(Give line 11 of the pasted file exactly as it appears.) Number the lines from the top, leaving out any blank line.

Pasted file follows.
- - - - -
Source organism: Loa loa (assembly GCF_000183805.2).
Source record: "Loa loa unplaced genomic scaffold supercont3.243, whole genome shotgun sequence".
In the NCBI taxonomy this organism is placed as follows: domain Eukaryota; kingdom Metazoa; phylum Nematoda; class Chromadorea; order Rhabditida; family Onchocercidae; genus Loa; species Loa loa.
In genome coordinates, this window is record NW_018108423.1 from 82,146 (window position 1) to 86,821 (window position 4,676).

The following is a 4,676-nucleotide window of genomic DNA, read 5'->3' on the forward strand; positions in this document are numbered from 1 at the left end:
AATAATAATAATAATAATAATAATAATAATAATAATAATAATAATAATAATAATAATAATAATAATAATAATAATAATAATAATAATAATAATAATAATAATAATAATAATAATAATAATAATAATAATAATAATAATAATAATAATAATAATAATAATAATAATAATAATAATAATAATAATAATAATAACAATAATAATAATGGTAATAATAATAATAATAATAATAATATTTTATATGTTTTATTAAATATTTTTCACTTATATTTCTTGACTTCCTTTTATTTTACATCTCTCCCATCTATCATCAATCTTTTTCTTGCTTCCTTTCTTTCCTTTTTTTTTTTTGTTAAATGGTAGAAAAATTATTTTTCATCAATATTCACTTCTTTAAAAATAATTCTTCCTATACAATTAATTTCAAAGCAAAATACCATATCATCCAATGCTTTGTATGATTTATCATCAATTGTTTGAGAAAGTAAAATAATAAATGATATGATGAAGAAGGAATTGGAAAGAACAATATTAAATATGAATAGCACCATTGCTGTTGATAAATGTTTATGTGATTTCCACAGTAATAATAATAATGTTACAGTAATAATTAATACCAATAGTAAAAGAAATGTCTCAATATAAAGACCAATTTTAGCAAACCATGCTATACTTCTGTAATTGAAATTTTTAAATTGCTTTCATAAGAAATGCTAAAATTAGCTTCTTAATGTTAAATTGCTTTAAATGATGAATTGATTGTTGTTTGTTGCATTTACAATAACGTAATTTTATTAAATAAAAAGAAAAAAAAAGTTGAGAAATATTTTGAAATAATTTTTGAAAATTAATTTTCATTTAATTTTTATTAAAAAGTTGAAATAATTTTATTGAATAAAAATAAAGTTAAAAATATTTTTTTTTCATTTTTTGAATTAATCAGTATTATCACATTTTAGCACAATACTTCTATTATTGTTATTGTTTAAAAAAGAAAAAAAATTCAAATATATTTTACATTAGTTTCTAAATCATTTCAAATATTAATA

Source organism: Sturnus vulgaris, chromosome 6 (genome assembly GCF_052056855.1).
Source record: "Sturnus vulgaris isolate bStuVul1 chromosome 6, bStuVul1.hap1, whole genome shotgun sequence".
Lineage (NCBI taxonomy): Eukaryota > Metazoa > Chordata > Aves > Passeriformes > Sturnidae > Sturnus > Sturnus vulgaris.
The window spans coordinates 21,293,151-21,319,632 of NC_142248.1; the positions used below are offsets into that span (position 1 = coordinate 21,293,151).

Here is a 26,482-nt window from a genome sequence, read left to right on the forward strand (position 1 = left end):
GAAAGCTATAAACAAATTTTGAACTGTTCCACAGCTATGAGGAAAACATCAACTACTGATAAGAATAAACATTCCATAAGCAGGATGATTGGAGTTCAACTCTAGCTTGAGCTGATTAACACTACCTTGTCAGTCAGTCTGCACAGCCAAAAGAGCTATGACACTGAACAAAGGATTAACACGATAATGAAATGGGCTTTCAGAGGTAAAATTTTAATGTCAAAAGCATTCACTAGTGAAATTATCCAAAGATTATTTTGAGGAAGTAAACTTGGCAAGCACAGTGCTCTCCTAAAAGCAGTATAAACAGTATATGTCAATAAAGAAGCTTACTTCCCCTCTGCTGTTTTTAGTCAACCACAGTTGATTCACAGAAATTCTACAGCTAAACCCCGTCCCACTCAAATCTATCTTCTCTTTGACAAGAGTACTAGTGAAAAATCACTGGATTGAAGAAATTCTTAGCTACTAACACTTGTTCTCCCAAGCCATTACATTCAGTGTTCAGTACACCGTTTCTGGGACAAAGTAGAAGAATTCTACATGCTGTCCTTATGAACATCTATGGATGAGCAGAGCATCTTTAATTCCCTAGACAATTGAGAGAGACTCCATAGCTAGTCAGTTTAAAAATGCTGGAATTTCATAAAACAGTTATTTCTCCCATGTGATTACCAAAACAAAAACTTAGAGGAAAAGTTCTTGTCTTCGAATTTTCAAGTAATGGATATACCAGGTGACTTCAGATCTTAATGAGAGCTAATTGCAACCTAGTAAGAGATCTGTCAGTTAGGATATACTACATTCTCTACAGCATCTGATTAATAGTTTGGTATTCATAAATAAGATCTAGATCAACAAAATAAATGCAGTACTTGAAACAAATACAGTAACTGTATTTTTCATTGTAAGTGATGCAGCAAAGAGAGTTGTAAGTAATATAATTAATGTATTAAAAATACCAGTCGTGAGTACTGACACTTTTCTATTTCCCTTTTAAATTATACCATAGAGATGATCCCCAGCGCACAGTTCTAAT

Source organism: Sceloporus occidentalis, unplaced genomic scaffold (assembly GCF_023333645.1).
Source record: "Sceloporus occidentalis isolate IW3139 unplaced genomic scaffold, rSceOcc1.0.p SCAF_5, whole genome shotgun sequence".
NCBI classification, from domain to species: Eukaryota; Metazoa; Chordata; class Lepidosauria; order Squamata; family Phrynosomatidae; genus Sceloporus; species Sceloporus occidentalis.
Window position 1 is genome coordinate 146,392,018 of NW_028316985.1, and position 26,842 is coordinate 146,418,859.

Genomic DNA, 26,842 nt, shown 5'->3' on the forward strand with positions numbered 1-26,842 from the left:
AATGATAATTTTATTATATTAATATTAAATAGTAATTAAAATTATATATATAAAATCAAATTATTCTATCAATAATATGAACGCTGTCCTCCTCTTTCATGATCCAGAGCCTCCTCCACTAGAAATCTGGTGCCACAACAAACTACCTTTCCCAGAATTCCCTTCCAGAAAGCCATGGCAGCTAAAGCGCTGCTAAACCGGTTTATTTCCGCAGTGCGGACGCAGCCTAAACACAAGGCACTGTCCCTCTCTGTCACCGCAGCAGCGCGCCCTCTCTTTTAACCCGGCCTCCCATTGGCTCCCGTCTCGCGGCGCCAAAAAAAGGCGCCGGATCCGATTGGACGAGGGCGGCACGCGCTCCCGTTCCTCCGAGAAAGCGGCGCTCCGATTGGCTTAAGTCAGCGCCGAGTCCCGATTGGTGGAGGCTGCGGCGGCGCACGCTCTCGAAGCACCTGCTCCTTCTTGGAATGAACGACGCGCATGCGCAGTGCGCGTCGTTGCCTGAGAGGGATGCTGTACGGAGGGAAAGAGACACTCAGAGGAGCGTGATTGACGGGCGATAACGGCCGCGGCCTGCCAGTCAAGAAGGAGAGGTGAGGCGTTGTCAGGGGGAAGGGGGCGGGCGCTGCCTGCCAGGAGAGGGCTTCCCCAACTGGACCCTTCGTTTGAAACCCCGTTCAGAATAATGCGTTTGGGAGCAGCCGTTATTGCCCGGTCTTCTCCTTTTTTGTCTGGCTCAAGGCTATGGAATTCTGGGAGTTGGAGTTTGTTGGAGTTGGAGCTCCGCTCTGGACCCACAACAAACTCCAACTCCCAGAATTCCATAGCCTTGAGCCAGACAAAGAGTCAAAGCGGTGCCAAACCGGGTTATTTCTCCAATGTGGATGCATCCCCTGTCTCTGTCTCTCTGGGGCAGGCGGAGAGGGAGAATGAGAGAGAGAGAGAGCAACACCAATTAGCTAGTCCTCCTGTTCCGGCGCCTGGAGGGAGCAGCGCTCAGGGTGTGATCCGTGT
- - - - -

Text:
Here is a 26,482-nt window from a genome sequence, read left to right on the forward strand (position 1 = left end):